Thursday, March 8, 2018


Redbud at Chicot State Park (photo by Victoria I. Sullivan)

Some tree huggers I know are still hiking on wooded trails at age 82, but I have to admit that I struggle to make treks through forests at my age. I’m sure that Louisiana’s famous botanist, Caroline Dormon, who “carved trails through the woods, scooped out a reflection pond and planted hundreds of wildflowers, trees, and shrubs”* was a brisk walker until she reached at least 80, but I was sorely tested on a two-mile-trek looking for a crabapple in bloom yesterday in the Louisiana State Arboretum near Ville Platte, Louisiana. I discovered a blooming redbud for which I’d been searching, but the crabapple blossoms were too high to photograph, and we turned back on the PawPaw Loop Trail before I attempted to climb any steeper hills.

The Louisiana State Arboretum is a 600-acre preservation area of 5 1/2 miles of hiking opportunities for real hikers and covers a bottomland hardwood forest and a Beech-Magnolia Forest, and we enjoyed the hour in this nature preserve, despite my bum knee. I’m writing a book of poetry that Dr. Victoria I. Sullivan is photographing for me. She has spent the last forty years identifying trees and plants for me and always attempts to provide opportunities for me to engage in outdoor exercise. I was disappointed that I couldn’t get a photo of the crabapple and saw only a few white flower petals beneath one of the tallest crabapple I’ve glimpsed in my 82 years.

In the introduction to Let the Trees Answer (the book of poetry and photos about trees) I pay tribute to my mother who loved the woods. I relate that one of her paintings showing a gnome standing beneath a tree, holding a paintbrush and palette, hung in her bedroom until the 1980’s, and that piece of art symbolized her love of woods and the mystical connection to creativity my mother certainly felt. I also pay tribute to my father who would announce a cease fire for arguments at the meal table when I was growing up by saying “Look at the trees,” pointing to the three tall pines in the backyard of our home in Franklinton, Louisiana.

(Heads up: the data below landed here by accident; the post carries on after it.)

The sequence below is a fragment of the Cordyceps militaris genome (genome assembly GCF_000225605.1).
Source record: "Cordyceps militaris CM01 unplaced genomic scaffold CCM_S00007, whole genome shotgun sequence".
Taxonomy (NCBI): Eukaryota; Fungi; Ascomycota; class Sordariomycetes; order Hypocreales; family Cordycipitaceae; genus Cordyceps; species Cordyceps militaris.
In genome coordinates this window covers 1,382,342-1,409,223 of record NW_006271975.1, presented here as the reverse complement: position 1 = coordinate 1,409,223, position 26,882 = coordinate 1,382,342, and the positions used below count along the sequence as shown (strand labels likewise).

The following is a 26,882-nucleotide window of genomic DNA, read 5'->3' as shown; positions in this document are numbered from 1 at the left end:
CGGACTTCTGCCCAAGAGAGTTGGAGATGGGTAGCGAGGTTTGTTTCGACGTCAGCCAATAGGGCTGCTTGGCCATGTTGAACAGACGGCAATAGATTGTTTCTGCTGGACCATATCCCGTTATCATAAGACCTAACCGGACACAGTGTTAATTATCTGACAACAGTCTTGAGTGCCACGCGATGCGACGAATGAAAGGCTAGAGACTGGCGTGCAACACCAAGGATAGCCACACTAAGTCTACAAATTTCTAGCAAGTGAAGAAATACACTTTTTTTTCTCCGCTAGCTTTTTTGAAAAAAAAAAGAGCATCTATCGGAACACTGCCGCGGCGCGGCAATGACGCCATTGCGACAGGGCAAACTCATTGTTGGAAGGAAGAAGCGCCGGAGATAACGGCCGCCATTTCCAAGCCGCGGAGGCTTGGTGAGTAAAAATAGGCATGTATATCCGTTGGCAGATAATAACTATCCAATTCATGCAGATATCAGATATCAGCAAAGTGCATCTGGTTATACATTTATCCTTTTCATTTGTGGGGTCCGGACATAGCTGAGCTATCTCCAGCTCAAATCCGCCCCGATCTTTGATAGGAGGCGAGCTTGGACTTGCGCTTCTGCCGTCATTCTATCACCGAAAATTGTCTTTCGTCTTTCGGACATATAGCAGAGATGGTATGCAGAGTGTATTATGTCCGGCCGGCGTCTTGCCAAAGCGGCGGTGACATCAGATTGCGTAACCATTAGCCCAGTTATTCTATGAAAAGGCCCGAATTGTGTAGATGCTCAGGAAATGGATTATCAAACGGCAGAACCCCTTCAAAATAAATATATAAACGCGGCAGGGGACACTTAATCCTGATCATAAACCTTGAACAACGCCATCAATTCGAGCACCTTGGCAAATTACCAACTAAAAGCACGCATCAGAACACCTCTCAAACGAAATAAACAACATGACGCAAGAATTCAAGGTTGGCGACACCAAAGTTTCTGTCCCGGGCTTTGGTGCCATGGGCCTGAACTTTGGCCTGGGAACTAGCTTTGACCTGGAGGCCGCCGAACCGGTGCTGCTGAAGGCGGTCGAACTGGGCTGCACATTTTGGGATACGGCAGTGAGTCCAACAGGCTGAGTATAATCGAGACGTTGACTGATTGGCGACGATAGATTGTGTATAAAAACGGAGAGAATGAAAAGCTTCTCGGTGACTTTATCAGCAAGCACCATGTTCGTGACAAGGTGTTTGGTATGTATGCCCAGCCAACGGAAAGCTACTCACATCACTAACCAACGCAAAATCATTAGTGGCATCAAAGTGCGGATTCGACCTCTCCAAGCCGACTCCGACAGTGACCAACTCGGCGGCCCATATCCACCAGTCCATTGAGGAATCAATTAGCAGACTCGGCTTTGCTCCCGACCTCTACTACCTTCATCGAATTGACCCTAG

I wrote a lot about trees in the essay on Caroline Dormon in Their Adventurous Will, a book about memorable Louisiana women. Dormon lived on a 120-acre tract of piney woods called Briarwood near Saline, Louisiana and, according to its owner, harbored a “dark place” in its deepest parts where the devil’s snuff box grew and which Dormon would dramatically tap for naturalist visitors so that the fungus expelled a cloud of spores and impressed them with the mysteries of plant life.

In the heart of the Arboretum at Chicot State Park, I could almost hear Dormon talking about hybridizing plants so they would be immortal (she believed this) and scouring the backwoods for seeds and cuttings to put in her own woods. An adventurous soul, she probably would've devised some way of climbing one of the larger trees near the crabapple I discovered so she could take a photo of the blossoms. I was happy to see that the Arboretum featured a Caroline Dormon Lodge on the Walker Branch Trail in a Beech-Magnolia Forest that contained a covered bench where visitors could sit and listen to the trees talking.

*Southern Living Magazine, July, 1992

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